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New Cosmetic Treatments Promote Smiles

October 6, 1998

Cosmetic dentistry to beautify teeth has long been a mainstay of Western culture, and now it is catching on in Japan, especially among women in their thirties with time and money to spare for the treatment. While the Japanese have long recognized the importance of good oral hygiene, only quite recently have women evidenced special interest in improving the appearance of their teeth. Cosmetic dentistry is, as a result, becoming a prime source of new business for the dental industry.

Western Values Reshape Teeth
Crooked teeth have not always been considered a drawback in Japan. In fact, the "double-tooth" look caused by the overlapping of two front teeth in the upper jaws is considered cute in children and young women. This is quite different from the sense of aesthetics in the West, where parents commonly have their children's teeth straightened at an early age and where actors and actresses without a shining row of white teeth would have a hard time making it onto the big screen.

But these days Japanese women who use expensive makeup and frequent hair salons for the sake of their looks are starting to take a similar interest in the appearance of their teeth. Among the reasons behind their choice is the perception that whiteness contributes to a youthful look and that a straight row of teeth sharpens the line running from the cheeks to the chin, making the face appear smaller.

New Treatments Boost Popularity
Advances in orthodontic materials and procedures have contributed to this fad. There are now a variety of cosmetic treatments available for discoloration and unevenness. Enamel bleaching restores discolored teeth to their original whiteness. Porcelain veneers and resin bonds fill gaps between teeth and smooth out uneven lines. Costs vary widely depending on the treatment, from 10,000 yen to as high as 250,000 yen (74 to 1,852 U.S. dollars at 135 yen to the dollar) per tooth, as do their staying power and maintenance requirements.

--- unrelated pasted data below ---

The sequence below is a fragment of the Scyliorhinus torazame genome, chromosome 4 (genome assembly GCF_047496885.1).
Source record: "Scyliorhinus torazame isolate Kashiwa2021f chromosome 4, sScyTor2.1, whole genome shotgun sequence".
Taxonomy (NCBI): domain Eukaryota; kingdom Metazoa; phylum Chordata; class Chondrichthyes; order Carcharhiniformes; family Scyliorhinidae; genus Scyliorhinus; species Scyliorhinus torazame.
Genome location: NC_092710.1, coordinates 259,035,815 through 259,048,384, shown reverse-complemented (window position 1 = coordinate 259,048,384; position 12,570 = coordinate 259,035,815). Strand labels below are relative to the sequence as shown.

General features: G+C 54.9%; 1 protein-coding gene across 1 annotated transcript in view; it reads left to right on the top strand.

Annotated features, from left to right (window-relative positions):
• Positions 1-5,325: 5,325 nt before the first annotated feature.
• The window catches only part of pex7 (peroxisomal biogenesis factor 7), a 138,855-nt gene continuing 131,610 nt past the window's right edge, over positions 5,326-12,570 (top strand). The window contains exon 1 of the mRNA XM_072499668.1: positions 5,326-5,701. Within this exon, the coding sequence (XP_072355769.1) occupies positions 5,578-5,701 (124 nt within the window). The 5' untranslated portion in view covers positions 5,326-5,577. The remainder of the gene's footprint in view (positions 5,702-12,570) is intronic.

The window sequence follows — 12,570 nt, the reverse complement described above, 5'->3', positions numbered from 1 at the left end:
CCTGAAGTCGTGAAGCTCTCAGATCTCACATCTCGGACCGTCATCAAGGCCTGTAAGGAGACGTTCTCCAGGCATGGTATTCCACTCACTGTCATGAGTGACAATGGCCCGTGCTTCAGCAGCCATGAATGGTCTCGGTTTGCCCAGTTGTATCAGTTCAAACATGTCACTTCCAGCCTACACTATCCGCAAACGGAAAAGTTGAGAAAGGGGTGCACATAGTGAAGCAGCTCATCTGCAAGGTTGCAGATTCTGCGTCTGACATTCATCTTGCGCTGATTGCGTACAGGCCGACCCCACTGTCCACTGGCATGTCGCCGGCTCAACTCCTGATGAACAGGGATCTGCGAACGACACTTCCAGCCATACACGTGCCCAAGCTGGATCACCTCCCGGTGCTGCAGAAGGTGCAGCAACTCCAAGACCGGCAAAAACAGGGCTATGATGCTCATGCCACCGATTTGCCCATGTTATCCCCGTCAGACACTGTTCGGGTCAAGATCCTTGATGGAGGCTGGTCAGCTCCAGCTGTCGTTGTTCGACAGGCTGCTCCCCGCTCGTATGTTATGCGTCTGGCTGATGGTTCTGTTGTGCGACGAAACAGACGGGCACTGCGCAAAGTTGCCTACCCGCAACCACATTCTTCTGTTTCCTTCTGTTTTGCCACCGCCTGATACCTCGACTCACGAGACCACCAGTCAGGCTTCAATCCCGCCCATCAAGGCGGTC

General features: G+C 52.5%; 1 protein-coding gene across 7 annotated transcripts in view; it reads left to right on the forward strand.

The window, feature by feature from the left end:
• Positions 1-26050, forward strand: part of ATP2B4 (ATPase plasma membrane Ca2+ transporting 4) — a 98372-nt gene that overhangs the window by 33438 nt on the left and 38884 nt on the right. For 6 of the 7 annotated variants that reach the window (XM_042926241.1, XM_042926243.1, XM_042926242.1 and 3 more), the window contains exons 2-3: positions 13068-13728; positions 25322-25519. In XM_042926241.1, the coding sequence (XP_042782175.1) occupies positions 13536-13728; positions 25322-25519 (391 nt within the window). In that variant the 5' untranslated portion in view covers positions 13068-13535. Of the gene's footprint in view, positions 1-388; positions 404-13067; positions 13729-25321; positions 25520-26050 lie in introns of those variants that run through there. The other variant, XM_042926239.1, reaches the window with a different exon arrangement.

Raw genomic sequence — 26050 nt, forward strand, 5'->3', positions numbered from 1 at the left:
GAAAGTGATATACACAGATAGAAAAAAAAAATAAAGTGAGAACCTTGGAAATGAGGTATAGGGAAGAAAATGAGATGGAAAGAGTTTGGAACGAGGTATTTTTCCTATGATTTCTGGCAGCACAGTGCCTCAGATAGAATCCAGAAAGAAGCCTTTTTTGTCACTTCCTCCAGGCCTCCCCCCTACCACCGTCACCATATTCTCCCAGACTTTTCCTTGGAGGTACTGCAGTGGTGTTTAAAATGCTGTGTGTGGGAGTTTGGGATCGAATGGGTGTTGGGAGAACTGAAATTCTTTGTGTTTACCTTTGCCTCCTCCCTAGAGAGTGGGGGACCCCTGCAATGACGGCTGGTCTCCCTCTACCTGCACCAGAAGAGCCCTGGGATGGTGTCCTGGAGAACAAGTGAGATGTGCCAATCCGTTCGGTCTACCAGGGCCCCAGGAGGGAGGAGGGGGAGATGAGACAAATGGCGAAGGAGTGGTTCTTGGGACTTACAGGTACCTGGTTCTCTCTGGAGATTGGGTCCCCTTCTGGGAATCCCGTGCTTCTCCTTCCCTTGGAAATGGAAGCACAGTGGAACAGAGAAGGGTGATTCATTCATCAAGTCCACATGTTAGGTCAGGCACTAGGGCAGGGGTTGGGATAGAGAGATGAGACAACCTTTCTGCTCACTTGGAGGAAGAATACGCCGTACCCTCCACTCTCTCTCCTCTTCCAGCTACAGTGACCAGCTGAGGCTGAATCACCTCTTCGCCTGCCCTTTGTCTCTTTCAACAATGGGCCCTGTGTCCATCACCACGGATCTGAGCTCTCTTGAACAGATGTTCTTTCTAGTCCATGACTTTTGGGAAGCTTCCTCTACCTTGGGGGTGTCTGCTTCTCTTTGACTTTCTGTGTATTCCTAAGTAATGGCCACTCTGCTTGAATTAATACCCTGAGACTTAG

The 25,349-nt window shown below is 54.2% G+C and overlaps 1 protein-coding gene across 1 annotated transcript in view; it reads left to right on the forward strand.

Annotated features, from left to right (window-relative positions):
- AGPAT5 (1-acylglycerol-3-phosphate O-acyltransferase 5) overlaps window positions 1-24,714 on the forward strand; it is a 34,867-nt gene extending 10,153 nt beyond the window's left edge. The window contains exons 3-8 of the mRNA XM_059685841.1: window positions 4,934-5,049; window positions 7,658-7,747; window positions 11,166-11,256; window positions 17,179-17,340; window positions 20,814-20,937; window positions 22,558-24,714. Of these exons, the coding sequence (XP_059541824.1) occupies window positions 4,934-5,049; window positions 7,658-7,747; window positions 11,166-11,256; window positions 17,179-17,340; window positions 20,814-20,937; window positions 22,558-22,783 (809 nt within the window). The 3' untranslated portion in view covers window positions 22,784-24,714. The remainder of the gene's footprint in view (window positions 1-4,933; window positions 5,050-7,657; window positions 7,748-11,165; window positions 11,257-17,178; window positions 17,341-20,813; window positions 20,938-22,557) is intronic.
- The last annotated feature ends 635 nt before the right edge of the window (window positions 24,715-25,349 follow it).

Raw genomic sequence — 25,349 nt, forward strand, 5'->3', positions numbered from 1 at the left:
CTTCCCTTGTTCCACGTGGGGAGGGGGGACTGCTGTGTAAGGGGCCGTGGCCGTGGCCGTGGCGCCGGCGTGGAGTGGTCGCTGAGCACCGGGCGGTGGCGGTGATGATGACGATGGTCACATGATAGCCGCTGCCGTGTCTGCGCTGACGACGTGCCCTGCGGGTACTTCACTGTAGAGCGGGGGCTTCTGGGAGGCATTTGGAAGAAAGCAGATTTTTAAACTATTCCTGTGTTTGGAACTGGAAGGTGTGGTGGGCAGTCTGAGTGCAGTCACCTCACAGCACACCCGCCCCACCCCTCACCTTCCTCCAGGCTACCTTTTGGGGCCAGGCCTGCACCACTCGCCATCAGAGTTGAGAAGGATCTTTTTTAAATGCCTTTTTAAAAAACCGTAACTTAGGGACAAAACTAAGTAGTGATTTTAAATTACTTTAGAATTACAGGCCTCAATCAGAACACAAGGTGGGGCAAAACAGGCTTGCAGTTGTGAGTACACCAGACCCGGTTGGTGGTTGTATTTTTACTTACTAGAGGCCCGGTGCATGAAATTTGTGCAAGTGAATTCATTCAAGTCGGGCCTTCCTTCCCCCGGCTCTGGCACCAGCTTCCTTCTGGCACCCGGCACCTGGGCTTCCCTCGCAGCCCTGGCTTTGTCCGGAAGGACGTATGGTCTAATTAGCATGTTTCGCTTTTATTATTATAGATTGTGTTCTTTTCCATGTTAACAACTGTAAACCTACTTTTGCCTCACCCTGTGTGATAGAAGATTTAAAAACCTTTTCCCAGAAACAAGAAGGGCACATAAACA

Even with the new cosmetic treatments available, there are still those who opt for braces, the traditional approach to orthodontics. This may require frequent trips to the dentist over a 2 to 3 year period, but the results are more permanent.

Many women seem to find their improved appearance worth the time, money, and pain that accompanies cosmetic treatment. One dentist concurs, observing that bad teeth can be a source of stress. Many Japanese women who unconsciously cover their mouths with their hands when laughing may be uncomfortable with the appearance of their teeth. Straightening the teeth contributes to one's overall health by improving chewing efficiency, which aids digestion. The psychological effects of a great smile can even result in better posture.

There seems to be no end in sight for Japan's recession, but the market is bullish on women who see cosmetic treatments as an ideal self-investment.

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Trends in JapanEdited by Japan Echo Inc. based on domestic Japanese news sources. Articles presented here are offered for reference purposes and do not necessarily represent the policy or views of the Japanese Government.

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